Anne-Marie Slaughter, the first female director of policy at the State Department, wrote a very powerful piece in The Atlantic about the pain and conflict experienced by women who were raised being promised the falsehood that “You can have it all! Career! Family! Balance! Health! And if you don’t, we’ll be sooooo disappointed in you!” In “Why Women Still Can’t Have it All,” she gratefully acknowledges the incredible sacrifices of her forebears, which made her amazing career a possibility. She’s also relieved, however, to hear women of my generation and younger asking thoughtful questions about that platitude.
She writes of the reactions ranging from disappointed to condescending when she decided to go back to her work at Princeton instead of staying on with Secretary Clinton. She points out how “leaving to spend time with my family” was, in Washington, D.C. a euphemism for “I’ve been fired,” and how incredibly hypocritical that is in a country claiming to support “family values.” Yet, she still believes “that women can ‘have it all’ (and that men can too). I believe that we can ‘have it all at the same time.’ But not today, not with the way America’s economy and society are currently structured.” We just need equal representation in government. No kidding.
I’ve dealt with condescension and misplaced disappointment of my peers and elders. People told me that if I became a teacher, I’d be wasting my education. That was patently absurd, and I became a teacher. There was pressure to continue my career once I had children. I saw that for the unhappiness it would cause me, and stayed home with my children. I was lucky I had a choice, and continue to be grateful for that on a daily basis.
If I wanted a job/career, I think could make the necessary adjustments to the family life to make it work. If I needed a job, I could (and would have to) make it work. In no way do I intend to denigrate or chastise those who are voluntarily balancing families and careers. Nor do I mean to disregard the fact that many people are in desperate economic situations, struggling in a way I never have had to in order to keep their families fed, clothed, sheltered, and safe.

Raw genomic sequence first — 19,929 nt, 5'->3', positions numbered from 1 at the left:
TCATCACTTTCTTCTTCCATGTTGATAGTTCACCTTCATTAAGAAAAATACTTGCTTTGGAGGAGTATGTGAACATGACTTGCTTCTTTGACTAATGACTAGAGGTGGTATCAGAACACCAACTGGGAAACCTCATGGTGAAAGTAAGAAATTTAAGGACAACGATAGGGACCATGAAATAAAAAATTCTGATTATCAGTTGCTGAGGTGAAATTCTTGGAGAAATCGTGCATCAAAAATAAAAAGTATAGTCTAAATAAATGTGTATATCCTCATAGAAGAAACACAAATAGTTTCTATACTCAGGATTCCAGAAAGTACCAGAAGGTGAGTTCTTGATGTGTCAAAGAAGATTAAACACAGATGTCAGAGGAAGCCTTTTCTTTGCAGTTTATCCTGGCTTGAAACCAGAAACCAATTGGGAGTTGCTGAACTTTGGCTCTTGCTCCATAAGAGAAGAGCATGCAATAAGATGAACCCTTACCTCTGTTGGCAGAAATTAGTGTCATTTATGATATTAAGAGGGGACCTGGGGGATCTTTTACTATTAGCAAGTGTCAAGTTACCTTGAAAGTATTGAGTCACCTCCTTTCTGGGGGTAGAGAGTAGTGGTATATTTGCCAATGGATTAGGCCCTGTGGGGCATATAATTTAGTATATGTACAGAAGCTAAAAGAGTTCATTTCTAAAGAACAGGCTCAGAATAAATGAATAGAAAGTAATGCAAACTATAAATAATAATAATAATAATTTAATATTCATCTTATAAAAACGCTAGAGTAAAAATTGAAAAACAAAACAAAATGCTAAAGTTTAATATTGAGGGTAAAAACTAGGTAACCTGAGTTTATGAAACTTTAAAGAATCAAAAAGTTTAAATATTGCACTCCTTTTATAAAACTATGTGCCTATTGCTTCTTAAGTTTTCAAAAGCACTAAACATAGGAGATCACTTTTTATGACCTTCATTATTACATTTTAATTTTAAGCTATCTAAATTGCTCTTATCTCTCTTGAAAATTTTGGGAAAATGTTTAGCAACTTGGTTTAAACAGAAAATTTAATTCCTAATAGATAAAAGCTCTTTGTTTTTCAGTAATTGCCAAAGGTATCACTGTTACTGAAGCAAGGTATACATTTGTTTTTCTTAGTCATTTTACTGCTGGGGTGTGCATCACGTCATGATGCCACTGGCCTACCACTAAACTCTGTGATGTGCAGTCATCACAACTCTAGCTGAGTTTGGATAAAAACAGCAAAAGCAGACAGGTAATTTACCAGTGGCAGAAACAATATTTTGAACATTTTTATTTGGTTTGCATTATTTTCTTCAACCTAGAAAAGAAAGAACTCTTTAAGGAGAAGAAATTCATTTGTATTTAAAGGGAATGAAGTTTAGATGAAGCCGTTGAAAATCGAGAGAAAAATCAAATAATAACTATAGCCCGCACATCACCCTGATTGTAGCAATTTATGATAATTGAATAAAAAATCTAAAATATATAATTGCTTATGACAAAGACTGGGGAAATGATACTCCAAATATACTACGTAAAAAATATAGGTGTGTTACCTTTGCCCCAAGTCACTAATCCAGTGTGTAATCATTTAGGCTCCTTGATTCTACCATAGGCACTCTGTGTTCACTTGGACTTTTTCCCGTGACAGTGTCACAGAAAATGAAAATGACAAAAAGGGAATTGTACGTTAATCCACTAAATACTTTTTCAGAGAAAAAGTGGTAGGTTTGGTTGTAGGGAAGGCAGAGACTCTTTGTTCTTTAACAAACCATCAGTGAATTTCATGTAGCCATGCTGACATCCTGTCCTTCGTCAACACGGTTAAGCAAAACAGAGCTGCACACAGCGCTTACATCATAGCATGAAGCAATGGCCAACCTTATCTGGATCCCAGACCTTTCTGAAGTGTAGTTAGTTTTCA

I speak only for myself, and to the fact that for me, the hours per day it took to be the history teacher I wanted to be plus the hours per day it took to be the parent I wanted to be simply added up to more than 24. And the last time I checked, there were still only twenty-four hours in a day. Until some smart guy comes up with a way to increase the number of hours in a day, or decrease the amount of sleep our bodies really need, there is STILL only so much that can be done in a day.
So here is where I fully expect to infuriate feminists and liberals all around the world. (Or at least the couple of dozens who read my stuff.) Maybe the question, “Who will raise the kids?” was a good one. Maybe, “Who will do what needs doing around the house?” was valid. It’s all about how they were asked. Asking questions like these as a means to shut down a woman’s dreams – as in, “There is no way in hell I’m going to allow my wife to work!” – is unacceptable. Asking them as a means to help a woman fulfill her dreams – as in, “How can I support you and help this happen?” – is quite another story.
Professor Slaughter quoted Mary Matalin, who wrote: “Having control over your schedule is the only way that women who want to have a career and a family can make it work.” Take it a step further, and add men to that sentence. Ideally, in order for one spouse to have true flexibility in and control over his or her scheduling, the other spouse would have it, too. Because for every mother I know who needs flexibility to support her career, I know a father who needs flexibility to support his family life. For every mother who needs control over her schedule so she can present a case in court or put on a hard hat and climb into the sewers, there is a father who needs flexibility to leave work early to coach his daughter’s softball team or make dinner while the mother is making closing arguments.
Frankly, I never believed ANY woman or man could (or should!) have it all. The road to gender equality and personal fulfillment, though, might be much less bumpy if we drew softer lines around what is expected of both men AND women when it comes to their careers and families.